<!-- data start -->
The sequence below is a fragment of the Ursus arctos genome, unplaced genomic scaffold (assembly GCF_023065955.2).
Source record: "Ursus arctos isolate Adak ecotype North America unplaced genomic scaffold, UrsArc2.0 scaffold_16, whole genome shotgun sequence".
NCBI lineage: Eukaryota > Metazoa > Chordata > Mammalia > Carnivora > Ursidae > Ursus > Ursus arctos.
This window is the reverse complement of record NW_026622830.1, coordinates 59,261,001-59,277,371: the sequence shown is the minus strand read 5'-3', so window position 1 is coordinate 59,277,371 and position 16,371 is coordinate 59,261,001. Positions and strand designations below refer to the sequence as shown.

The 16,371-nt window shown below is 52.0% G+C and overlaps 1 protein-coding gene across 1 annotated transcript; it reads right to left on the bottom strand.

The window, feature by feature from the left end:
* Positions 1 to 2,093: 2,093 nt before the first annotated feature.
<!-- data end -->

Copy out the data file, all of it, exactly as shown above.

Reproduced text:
The sequence below is a fragment of the Ursus arctos genome, unplaced genomic scaffold (assembly GCF_023065955.2).
Source record: "Ursus arctos isolate Adak ecotype North America unplaced genomic scaffold, UrsArc2.0 scaffold_16, whole genome shotgun sequence".
NCBI lineage: Eukaryota > Metazoa > Chordata > Mammalia > Carnivora > Ursidae > Ursus > Ursus arctos.
This window is the reverse complement of record NW_026622830.1, coordinates 59,261,001-59,277,371: the sequence shown is the minus strand read 5'-3', so window position 1 is coordinate 59,277,371 and position 16,371 is coordinate 59,261,001. Positions and strand designations below refer to the sequence as shown.

The 16,371-nt window shown below is 52.0% G+C and overlaps 1 protein-coding gene across 1 annotated transcript; it reads right to left on the bottom strand.

The window, feature by feature from the left end:
* Positions 1 to 2,093: 2,093 nt before the first annotated feature.